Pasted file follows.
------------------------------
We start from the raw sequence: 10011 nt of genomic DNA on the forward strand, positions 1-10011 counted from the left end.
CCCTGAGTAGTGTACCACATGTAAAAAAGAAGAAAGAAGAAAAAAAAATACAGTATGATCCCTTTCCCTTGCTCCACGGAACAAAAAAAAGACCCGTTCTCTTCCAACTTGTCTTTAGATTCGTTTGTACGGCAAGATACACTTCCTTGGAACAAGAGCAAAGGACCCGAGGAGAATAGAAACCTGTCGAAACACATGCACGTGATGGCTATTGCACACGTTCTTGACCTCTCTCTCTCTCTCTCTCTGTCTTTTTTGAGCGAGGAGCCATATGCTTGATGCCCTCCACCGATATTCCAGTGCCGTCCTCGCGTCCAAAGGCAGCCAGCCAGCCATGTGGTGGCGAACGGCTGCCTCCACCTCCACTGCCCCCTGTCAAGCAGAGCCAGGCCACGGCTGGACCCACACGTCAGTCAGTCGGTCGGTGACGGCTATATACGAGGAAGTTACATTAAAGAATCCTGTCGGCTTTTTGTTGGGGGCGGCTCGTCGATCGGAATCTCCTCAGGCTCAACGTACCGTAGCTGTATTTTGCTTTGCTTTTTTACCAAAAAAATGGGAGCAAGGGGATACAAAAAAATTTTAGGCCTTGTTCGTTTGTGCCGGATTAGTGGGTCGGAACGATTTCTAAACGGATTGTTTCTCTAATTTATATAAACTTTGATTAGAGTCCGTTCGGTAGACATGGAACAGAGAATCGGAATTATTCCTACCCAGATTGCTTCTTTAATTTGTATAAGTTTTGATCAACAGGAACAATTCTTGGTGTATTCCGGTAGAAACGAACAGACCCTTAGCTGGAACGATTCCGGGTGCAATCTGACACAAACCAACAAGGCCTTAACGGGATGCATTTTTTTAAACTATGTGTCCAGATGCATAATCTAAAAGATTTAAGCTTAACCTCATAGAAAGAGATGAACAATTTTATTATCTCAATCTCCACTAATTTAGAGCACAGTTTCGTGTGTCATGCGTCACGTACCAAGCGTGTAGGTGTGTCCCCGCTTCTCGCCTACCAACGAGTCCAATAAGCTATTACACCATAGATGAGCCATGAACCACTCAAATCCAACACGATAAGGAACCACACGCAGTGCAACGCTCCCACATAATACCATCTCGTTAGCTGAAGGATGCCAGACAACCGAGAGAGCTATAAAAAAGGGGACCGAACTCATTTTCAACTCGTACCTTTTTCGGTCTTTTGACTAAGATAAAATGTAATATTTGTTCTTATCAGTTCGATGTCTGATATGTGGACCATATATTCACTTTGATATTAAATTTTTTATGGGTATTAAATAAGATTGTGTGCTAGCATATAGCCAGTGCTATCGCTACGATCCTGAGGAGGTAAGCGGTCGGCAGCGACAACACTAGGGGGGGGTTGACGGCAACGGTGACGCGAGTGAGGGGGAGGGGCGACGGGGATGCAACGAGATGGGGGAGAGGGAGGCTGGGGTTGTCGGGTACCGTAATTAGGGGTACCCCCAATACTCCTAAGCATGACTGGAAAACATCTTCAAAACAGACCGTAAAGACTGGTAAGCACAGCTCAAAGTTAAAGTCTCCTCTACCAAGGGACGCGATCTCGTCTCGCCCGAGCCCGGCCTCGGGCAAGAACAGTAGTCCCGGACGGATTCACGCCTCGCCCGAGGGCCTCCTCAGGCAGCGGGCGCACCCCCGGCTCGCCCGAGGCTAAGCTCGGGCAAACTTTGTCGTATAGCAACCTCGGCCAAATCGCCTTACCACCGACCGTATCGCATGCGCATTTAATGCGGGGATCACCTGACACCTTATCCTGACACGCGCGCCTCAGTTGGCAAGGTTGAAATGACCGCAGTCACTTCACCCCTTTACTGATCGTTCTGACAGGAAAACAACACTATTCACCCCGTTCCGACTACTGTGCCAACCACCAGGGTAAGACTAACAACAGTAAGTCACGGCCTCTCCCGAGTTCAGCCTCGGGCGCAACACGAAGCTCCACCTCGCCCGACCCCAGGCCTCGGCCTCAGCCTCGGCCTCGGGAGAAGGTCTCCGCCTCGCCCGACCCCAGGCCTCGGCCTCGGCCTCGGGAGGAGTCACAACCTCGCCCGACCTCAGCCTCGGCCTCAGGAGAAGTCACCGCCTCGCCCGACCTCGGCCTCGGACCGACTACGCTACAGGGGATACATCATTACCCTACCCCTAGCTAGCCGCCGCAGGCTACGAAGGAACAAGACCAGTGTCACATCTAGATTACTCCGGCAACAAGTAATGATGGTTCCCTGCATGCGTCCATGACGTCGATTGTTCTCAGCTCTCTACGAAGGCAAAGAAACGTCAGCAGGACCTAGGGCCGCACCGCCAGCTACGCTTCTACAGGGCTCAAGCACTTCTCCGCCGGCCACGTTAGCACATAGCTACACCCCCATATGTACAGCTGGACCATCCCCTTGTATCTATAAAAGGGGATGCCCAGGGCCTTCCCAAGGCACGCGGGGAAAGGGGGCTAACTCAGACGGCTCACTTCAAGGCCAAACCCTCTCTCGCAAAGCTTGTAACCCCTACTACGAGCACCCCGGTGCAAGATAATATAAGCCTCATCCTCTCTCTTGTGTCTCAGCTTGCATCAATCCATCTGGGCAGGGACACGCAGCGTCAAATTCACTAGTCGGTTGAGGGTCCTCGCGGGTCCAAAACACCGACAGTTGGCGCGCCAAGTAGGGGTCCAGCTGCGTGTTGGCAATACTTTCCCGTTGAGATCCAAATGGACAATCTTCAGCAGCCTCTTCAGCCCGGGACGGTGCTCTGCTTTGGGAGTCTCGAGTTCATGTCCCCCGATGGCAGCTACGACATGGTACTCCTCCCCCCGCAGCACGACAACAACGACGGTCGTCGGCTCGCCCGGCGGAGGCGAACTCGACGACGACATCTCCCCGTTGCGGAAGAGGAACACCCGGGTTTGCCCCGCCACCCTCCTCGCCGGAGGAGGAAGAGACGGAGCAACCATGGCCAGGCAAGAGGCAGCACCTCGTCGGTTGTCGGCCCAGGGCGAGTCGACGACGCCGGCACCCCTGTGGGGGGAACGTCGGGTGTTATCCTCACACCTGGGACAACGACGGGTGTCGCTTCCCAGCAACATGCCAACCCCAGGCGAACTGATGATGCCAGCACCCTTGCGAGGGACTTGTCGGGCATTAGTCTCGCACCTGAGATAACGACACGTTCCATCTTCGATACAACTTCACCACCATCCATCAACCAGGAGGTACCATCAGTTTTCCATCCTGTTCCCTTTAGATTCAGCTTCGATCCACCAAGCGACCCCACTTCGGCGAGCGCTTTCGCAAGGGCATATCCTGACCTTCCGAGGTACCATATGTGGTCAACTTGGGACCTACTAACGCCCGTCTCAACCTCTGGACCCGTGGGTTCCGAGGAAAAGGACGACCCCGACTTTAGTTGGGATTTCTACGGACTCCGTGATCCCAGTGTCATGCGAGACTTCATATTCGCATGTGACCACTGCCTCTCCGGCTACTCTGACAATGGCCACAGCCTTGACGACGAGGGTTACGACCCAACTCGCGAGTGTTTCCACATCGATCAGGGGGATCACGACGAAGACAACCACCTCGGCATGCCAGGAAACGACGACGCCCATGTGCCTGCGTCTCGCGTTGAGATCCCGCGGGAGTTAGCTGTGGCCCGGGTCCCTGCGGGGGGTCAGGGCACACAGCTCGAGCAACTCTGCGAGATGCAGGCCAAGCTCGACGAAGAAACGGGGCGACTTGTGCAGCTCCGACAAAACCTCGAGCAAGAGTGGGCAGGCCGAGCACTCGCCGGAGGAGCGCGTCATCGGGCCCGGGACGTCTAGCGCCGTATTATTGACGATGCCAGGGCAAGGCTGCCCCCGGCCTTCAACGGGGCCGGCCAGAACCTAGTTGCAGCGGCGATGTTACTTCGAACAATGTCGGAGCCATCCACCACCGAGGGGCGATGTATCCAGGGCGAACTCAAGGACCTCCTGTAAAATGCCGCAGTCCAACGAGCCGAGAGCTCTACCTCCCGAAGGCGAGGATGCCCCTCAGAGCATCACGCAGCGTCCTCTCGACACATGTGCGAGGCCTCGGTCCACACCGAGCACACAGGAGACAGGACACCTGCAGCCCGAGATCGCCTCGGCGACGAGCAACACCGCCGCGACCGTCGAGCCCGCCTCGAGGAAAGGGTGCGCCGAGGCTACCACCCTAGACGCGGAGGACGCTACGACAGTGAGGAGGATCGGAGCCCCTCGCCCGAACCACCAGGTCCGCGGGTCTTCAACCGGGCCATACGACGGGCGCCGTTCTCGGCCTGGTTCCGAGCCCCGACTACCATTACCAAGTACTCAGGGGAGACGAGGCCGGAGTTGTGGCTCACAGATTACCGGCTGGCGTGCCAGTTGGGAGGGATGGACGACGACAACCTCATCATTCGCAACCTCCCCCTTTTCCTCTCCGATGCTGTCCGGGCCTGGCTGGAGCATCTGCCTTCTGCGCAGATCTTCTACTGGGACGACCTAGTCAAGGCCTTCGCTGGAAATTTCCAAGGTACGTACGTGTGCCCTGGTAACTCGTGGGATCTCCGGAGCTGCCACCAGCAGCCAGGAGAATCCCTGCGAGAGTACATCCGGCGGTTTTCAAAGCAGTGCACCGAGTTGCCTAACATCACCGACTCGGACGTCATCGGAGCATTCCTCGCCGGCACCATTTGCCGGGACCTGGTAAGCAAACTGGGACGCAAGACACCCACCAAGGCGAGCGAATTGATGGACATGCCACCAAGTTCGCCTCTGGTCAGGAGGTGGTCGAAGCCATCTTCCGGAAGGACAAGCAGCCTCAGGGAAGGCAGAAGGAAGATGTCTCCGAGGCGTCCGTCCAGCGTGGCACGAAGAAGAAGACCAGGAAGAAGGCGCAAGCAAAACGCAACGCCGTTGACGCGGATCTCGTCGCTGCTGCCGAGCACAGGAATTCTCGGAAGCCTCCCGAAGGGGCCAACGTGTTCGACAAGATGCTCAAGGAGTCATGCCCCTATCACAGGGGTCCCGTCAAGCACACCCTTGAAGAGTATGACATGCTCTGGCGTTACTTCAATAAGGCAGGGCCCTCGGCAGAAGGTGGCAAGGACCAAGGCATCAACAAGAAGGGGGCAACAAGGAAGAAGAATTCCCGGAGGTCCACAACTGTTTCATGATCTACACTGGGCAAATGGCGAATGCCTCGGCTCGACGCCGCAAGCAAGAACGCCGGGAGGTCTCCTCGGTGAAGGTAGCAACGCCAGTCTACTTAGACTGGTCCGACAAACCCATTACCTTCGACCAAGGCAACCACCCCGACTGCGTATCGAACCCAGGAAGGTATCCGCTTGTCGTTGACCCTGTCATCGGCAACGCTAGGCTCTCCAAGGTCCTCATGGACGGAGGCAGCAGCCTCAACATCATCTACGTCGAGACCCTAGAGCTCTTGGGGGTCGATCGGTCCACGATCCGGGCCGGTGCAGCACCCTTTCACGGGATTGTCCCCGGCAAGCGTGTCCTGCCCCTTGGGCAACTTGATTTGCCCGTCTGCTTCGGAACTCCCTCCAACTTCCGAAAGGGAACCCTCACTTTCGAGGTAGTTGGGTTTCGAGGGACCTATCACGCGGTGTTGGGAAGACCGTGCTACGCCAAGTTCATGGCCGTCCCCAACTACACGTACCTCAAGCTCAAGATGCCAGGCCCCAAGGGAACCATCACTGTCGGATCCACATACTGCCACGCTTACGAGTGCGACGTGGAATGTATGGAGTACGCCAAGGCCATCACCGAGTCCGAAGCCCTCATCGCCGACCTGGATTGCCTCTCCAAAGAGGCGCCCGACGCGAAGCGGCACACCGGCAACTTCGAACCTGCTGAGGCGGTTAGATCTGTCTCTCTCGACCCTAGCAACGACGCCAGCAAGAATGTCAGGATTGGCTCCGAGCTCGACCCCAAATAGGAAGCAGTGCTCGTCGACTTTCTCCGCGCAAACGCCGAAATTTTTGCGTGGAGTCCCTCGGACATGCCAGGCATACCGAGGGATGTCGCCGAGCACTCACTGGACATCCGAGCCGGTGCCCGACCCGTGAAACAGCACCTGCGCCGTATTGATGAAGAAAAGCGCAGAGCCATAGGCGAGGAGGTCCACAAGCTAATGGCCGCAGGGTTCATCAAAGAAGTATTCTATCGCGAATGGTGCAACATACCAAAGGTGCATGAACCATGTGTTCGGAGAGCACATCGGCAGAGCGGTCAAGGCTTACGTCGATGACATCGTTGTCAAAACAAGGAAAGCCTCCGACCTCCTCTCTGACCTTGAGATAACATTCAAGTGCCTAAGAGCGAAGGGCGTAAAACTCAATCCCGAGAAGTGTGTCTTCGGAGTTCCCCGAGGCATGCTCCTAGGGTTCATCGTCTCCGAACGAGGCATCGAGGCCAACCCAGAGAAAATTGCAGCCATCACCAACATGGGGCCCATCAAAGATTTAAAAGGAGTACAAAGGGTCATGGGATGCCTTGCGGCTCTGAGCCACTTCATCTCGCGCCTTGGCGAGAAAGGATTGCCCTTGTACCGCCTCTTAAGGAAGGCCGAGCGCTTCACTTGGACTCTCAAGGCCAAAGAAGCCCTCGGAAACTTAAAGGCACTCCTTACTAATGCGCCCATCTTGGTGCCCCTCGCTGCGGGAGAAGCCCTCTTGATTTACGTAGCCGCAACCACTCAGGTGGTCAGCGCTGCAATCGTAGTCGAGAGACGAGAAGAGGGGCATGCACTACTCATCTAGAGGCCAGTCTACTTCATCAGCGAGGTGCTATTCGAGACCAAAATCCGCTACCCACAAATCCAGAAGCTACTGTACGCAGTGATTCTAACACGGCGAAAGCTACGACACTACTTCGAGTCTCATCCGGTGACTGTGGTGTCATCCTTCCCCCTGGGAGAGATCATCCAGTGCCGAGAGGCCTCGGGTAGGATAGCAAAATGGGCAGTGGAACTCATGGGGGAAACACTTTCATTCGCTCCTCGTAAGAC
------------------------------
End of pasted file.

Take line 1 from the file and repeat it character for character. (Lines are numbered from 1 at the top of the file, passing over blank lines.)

We start from the raw sequence: 10011 nt of genomic DNA on the forward strand, positions 1-10011 counted from the left end.